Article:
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Tinkering with OCE

📧 How to get people to ACTUALLY respond + other leadership tips

Published 20 days ago • 3 min read

Hey Changemakers,

Today marks 4 years since the wrap up of our inaugural OCE cohort.

And boy oh boy has there been a lot of learning these last 4 years for me.

Starting OCE, property management biz, and on a mission to bridging cultures. It has me thinking often about leadership…

So today, allow me to share my reflection on the leadership lessons I most wish I could pass on to the 17-year-old Lena.

And PS: 2024 cohort application is due end of this month, apply here ASAP so you don't miss out.

But FIRST

If you are new, welcome to OCE’s weekly newsletter curated for the ambitious youth…here are some articles you missed from previous weeks:

📈

The Crisis That No One Is Talking About…

Read More →

🎨

Best tools for building your passion project

Read More

📘

All Your Questions Answered

Read More

Leadership Tips: How to get people to ACTUALLY respond.

Ah yes, the globally-recognized list of “People who seem to never get back to you.” Starting off…

1. That potential Partner or Collaborator

2. The disappearing Investors or Donors

3. Prospective Advisors or Industry Experts

4. Recruiters or Hiring Managers

Just kiddin’, we love partnerships and collaborations. As a leader you should aim to build as many of these relationships as possible.

YET, the truth is anyone with influence gets A TON of inbound interest. To remain sane and at the top of their game, they have to cherry pick, and spend their time focused on high-value projects that align with their interest.

As a result, it’s common to encounter “ghosting” when you start a new venture as people aren’t always as responsive as you may like them to be.

Tip 1:

Things that worked for me: Reach out directly via phone, email or social media. And include a compelling reason why they want to talk to you.

For example, with my property management biz, I need to build a ton of partnerships with communities and national management companies.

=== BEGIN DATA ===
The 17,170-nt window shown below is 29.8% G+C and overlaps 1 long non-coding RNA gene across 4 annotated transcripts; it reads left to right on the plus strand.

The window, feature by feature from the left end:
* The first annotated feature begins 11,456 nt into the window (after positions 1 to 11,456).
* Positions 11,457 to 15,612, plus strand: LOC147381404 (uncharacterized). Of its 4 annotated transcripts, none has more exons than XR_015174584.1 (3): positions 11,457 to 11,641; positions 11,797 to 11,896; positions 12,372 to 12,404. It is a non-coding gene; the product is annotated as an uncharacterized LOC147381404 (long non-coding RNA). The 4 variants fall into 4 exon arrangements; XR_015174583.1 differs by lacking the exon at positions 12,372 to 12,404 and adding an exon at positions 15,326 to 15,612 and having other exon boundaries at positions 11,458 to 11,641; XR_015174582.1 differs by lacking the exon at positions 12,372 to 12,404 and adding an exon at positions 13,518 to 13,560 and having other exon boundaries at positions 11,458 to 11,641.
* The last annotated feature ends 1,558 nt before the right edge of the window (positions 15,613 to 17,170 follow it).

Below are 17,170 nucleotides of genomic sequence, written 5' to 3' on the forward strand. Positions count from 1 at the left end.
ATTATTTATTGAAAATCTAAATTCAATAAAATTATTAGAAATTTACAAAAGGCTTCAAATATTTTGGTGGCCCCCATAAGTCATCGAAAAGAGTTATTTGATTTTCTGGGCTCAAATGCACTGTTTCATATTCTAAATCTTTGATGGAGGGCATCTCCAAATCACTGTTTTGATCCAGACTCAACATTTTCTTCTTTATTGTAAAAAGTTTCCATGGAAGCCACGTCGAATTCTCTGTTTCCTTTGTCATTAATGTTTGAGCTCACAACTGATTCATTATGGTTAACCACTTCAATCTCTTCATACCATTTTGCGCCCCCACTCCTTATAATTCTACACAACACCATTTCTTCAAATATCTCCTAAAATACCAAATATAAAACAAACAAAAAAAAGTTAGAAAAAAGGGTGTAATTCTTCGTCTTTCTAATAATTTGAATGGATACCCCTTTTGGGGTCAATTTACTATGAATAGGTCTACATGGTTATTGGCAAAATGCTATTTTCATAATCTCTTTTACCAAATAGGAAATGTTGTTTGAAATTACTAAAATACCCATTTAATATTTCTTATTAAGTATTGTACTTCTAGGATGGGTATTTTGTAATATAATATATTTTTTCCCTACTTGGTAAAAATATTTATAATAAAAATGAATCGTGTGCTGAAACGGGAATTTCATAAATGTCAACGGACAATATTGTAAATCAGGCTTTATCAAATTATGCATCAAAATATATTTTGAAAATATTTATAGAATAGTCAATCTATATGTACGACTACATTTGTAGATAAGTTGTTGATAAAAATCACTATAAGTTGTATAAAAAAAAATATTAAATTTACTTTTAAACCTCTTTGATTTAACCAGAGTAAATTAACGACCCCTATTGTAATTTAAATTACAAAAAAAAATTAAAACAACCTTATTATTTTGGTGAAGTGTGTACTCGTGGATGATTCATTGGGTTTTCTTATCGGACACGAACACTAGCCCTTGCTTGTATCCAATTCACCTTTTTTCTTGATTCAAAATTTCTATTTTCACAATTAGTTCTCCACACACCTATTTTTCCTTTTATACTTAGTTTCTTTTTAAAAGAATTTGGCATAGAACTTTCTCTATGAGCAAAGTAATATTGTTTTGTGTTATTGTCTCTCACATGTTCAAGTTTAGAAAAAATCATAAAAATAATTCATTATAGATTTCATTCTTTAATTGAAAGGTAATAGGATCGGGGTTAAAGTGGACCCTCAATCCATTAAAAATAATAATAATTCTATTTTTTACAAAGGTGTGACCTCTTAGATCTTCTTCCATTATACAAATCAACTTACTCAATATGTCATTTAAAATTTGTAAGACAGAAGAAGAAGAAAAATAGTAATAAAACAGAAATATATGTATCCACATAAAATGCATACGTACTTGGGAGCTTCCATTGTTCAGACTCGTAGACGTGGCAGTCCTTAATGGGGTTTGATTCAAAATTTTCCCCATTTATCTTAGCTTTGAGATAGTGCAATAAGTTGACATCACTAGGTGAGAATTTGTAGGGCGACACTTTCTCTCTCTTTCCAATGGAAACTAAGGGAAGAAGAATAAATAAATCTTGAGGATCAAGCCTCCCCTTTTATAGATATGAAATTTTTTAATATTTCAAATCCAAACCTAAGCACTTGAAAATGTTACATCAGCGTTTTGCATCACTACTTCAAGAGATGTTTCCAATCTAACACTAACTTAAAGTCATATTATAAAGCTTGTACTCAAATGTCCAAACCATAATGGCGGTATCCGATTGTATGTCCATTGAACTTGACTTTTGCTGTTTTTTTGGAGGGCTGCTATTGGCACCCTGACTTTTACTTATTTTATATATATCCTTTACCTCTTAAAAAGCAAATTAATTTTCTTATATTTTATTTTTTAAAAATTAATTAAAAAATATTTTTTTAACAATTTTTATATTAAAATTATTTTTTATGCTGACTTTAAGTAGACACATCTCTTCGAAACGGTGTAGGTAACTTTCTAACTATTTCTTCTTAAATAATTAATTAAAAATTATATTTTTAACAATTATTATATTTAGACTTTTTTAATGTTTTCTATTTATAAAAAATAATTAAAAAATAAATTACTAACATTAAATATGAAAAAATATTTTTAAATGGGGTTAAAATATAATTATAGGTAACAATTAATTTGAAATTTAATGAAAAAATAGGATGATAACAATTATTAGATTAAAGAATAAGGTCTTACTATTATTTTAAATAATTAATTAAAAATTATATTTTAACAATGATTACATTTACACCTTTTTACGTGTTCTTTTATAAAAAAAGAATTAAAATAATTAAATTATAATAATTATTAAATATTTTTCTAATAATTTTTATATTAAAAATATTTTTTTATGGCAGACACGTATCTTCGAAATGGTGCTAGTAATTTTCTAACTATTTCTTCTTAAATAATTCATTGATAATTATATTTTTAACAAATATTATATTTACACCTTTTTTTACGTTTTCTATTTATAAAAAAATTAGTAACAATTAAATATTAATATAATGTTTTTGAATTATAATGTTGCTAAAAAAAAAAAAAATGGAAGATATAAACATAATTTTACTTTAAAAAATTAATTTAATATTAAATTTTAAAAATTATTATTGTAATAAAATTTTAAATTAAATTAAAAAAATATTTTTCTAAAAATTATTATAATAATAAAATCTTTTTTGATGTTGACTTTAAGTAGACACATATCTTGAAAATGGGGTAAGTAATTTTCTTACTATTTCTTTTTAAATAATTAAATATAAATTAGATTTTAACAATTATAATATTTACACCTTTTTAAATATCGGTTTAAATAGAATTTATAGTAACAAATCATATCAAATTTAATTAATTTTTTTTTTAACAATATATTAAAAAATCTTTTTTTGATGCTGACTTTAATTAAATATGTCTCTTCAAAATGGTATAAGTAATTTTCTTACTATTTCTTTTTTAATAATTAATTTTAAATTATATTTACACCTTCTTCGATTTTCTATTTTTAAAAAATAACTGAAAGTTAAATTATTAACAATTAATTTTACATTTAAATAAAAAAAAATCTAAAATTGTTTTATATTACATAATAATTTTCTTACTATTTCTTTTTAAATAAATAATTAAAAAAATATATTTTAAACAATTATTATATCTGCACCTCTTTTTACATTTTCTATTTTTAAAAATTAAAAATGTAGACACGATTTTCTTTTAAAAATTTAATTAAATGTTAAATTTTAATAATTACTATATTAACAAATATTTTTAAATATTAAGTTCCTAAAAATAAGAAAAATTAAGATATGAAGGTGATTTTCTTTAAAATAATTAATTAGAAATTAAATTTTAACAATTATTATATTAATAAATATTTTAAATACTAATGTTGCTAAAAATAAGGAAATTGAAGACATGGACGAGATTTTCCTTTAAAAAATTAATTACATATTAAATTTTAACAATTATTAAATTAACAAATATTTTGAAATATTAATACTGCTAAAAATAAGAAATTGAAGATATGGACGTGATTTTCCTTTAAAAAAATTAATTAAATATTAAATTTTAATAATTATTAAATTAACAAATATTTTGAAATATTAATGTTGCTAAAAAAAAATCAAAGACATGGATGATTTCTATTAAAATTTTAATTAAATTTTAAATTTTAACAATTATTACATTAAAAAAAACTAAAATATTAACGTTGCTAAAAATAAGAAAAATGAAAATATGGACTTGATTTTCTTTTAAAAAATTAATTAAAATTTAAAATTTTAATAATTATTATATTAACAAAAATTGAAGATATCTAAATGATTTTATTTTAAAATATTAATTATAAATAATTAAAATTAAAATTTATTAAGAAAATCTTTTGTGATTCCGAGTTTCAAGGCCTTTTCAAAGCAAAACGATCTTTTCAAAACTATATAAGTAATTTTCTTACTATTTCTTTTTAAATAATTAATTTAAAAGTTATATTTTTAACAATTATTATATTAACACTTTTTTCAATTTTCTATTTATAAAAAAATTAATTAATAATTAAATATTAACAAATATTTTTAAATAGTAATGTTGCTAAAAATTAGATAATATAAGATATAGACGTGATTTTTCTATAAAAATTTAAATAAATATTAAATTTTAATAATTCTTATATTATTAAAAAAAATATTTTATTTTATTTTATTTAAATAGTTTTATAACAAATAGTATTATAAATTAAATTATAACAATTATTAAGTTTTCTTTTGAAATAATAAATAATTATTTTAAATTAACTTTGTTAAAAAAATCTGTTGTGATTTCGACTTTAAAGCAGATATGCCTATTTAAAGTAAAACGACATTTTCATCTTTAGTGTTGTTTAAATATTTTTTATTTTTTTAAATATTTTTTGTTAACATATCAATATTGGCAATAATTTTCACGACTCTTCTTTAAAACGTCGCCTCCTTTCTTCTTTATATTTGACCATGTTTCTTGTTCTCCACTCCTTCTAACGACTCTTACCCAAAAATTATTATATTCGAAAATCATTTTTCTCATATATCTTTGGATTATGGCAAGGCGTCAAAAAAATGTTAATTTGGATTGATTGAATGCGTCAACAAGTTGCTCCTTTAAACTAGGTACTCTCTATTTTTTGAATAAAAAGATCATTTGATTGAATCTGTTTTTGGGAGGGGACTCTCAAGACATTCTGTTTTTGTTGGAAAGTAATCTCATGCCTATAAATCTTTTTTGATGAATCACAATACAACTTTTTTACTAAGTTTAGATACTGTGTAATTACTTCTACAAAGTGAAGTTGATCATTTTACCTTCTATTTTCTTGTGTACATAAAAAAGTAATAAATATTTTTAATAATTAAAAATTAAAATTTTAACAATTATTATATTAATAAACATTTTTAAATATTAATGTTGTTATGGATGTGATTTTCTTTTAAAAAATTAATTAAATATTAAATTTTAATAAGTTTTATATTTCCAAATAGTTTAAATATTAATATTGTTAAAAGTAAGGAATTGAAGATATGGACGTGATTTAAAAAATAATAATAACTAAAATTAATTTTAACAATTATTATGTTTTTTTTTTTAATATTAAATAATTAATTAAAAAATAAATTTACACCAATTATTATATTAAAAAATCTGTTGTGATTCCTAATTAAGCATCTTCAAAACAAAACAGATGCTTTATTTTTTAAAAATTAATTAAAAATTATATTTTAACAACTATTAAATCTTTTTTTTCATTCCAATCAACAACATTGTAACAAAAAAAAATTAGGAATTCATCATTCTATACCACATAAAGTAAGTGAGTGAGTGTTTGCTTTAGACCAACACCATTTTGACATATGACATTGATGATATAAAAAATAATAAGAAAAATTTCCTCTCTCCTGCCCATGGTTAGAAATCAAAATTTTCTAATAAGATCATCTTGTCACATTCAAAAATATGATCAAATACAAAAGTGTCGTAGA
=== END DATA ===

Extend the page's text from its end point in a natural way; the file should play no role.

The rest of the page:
To ensure they take my proposal seriously and that I come across as seasoned expert in the field, I created a website that briefly outlines my pitch.

Then over the phone, I tell the prospective partners that “I’m a seasoned manager with an established portfolio of properties and have the necessary system in place to take on vacant units at scale. The community stood out to me for XYZ reasons and I’m eager to learn if it’s a good fit.”

See how I offered a compelling proposal that they can’t refuse? You can use the same logic for your projects.

The bottom line: Sell yourself and offer a compelling proposal.

Tip 2:

Personalize your requests whenever possible.

If you don’t have an offer, then you have to be able to translate your ask into a compelling mission that aligns with your potential collaborator/donor/advisor’s interest.

Say you need support for your non-profit organization.

Do so in a short statement, include ‘WHY’ supporting your cause matters to them personally and tailor your message to resonate with their values.

Be persistence. They will almost always ask for a quick call and more info - I know from experience :)

Tip 3:

On the note of persistence, a lot of times it’s about relationship-building.

Sometimes, you need to keep pushing and following up for people to take action.

Drill that into your head, folks…

Tip 4:

Don’t be afraid to ask for what you want – the more no’s you get, the closer you are to a yes.

Asking questions, knowing what you want and pushing through the fear to ask for it has been at the center of my growth. As I continue to refine my questions, I get more of what I want. And the cycle repeats.

I think most things in life are a number’s game, so I try to collect “no’s” and “ghosting” like a badge of honor. Every no gets you closer to someone who will say yes.

The only caveat I’ll make here is that I try to give something in every encounter I have. If all you do is ask for things from other people, you are not aligning your karma very well. So you should always ask for what you want while keeping in mind what you can do for the other person. How can you create a virtuous cycle with your asks where everyone wins?

And now, props to the amazing OCE alumni who have been working INSANELY HARD to become builders, mission-driven changemakers and putting themselves out there asking questions – I see you, I hear you and I can’t wait to witness your transformation :)

Like what you read? Share with friends!

Add me as a contact to ensure you receive the latest newsletter in your inbox!

PS. This summer, we are going to tackle pressing global issues and drive innovation in regions where it is needed the most. Want in?

We run a summer cohort for ambitious youth (high school and undergrads) to work directly with world-class founders while learning from Silicon Valley leaders. Check out our info session recording.

You can also explore purposeful opportunities through our Impact Internship Opportunities Database.

Get Curious.

Lena

https://www.openclassroomexperience.com/

113 Cherry St #92768, Seattle, WA 98104-2205
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